If you have enough gems, you'll be able to upgrade your weapon. Head to the Gem Apothecary, and to the right of the door when entering, you'll see the weapon upgrade platform. Get on and you'll get a chance to upgrade to a glytch net if you have a glass jar and 75 green gems. Still better weapons require more. The platinum flyswatter will set you back 75 pink gems, and the glytch gun will need 15 blue gems. Next to the weapons upgrade is the lost HUD vendor where if you happen to lose the HUD you can get a new one.

Besides upgrading your weapon, you can trade your gems for gifts. To your left when entering the Gem Apothecary is the "Gem Lottery." Here, there are three platforms, one for exchanging a green gem for a common prize, another for exchanging a pink gem for a rare prize, and a third for exchanging blue gems for epic prizes. As the name "lottery" implies, what you get is determined at random in these three categories. Common prizes include balloons and alien shoulder pets. Rare prizes include jewelry and hats and holdable pet dinosaurs. Epic prizes include ridable dinosaur pets, vehicles, and dinosaur avatars.

The other building you can enter in Hartyshire is the gift shop. Here, you can get free items such as cups and commemorative t-shirts. To your left upon entering is the "Hatchery." To use this, you need to have gotten the SL14B gift avatar during the event. Add the egg from the avatar to your inventory, then touch the hatchery. You then get what hatches from the egg, which you need to accept. What your gift will be is a glytch avatar called a Revwyn. The avatar comes with a small HUD that will allow you to make four sounds. You can go on the hunt in the avatar if you like, but the glytches will attack you just the same. Since the game's release, I have seen *exactly one* other one besides mine. So it's fair to say you'll have a rare avatar.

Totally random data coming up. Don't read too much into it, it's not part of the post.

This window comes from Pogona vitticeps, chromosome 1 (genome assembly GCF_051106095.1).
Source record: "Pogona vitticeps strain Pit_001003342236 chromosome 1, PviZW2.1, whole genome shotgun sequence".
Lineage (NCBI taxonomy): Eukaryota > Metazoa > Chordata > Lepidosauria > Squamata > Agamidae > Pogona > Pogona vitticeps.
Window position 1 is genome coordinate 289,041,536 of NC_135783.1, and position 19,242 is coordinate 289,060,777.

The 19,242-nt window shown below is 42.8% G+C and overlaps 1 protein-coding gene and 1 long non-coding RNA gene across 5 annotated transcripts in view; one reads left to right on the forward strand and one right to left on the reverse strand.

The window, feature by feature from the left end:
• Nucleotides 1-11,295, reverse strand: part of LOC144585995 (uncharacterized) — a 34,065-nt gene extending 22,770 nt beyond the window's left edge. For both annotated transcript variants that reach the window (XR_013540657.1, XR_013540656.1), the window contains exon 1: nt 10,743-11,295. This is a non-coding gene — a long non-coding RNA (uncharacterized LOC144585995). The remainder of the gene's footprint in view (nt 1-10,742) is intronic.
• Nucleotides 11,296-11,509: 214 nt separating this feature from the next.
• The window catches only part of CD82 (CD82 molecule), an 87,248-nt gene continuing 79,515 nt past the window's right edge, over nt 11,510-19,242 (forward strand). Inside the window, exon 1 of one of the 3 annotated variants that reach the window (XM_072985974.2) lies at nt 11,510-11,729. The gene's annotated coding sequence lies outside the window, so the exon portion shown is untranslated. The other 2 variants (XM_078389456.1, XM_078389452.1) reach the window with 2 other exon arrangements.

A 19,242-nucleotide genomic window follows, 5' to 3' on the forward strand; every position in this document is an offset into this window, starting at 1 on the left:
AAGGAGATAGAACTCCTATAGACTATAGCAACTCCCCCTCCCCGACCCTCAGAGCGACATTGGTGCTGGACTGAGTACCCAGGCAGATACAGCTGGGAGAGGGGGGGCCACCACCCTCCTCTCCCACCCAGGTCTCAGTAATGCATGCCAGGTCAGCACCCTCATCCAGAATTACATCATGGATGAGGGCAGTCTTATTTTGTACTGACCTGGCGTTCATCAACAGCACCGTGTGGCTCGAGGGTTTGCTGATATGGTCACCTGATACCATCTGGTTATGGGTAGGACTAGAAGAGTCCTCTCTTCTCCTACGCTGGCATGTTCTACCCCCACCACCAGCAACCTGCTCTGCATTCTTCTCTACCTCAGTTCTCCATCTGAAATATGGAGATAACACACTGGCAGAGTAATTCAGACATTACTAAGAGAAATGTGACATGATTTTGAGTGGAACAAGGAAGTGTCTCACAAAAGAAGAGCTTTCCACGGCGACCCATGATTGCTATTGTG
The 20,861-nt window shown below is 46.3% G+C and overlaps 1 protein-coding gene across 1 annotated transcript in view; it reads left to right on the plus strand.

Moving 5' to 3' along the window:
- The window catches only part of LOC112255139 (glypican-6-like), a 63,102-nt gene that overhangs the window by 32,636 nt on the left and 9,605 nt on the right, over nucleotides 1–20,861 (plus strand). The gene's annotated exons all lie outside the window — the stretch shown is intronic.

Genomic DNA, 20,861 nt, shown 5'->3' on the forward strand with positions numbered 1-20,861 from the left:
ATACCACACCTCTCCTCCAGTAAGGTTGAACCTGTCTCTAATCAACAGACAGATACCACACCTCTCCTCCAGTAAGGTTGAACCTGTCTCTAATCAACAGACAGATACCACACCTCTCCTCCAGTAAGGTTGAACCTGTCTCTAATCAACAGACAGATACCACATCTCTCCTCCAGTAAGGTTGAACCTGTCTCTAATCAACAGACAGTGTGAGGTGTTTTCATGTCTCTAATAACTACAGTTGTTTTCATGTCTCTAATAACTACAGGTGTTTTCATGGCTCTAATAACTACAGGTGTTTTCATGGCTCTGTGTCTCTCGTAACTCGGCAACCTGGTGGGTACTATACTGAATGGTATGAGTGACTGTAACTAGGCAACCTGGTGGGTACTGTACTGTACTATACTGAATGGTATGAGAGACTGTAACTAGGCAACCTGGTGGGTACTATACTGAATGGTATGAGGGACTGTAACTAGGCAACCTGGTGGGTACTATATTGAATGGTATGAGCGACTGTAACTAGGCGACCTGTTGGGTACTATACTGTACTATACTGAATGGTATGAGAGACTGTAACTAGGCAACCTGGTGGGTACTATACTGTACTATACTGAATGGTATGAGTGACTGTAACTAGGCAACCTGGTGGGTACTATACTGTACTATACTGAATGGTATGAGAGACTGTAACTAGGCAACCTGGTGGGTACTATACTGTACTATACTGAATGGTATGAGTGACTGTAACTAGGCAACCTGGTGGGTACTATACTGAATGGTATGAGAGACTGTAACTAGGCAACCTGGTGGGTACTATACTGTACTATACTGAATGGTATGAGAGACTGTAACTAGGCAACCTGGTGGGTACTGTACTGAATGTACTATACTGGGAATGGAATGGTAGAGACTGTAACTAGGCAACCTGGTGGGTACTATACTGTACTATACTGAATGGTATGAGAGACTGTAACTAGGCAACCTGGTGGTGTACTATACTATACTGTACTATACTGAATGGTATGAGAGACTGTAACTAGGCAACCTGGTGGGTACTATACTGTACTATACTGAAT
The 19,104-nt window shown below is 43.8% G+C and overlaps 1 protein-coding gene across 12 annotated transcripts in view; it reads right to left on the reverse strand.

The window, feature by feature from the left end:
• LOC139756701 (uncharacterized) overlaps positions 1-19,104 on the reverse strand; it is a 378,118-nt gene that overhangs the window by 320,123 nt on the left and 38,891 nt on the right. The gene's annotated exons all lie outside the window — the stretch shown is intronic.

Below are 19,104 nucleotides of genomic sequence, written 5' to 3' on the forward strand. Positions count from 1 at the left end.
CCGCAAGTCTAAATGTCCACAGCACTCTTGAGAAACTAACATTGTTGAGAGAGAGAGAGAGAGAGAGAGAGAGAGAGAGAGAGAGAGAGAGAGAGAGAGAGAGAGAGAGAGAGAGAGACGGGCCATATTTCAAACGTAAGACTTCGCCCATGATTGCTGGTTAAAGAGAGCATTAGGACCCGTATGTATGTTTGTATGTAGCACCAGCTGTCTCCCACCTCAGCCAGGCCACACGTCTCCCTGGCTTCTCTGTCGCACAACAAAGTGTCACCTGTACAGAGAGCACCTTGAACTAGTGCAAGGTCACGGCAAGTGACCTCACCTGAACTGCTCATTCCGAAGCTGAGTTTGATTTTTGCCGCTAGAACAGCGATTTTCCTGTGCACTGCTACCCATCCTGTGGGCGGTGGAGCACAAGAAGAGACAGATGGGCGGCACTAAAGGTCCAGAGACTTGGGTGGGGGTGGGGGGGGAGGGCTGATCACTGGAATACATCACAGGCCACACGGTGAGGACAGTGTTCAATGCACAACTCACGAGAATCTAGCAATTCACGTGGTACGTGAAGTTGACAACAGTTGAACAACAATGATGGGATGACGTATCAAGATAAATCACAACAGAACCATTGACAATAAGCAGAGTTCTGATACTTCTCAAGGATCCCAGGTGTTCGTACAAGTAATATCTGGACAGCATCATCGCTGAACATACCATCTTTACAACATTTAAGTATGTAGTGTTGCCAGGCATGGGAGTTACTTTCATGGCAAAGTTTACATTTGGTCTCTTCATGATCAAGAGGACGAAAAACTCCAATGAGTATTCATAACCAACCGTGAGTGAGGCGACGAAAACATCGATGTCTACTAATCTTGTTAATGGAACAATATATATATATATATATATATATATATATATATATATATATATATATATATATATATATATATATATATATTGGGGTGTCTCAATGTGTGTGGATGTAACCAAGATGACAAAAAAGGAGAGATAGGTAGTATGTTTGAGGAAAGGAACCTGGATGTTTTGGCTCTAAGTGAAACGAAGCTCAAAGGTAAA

There are also three portals to bonus areas. The one on the left of the three is The Forest of Gathering, in which players can capture glytches, including possible rare and epic ones. You need to pay a blue gem to get in. The one in the middle is The Sanctuary of Wind. There are no glytches here, just gems you can collect. But you still need to overcome and avoid obstacles. You need to pay three blue gems to play this area. The third area is The Rusty Cauldron. This giant tavern area us available only to Premium players. Here one collect gems and capture glytches. Among the possible prizes here are glytch avatars, which unless you have the egg from the SL14B is the only known way you can get one.

As mentioned before, once you capture a glytch and accept it, it's yours to keep. They can be worn like shoulder pets, and when clicked on will make a noise.

How entertaining is it? I've had fun playing it, the the glytch attacks can be funny, even if they're on me. The bonus levels could use less of a fee in my opinion, though it's a small minus in an overall great game.

That's the rundown on the Glytch game from Linden Lab. If any players have a story about the one that almost got away, or a particularly hilarious spell attack, please let the Newser know. Happy Hunting.

Bixyl Shuftan

Editor's Note: Although I planned to do this review just after the announcement, a friend of the paper told us he'd do a reader submission on it. But events on his side of the computer intervened, and kept him from doing so. Sorry about the delay.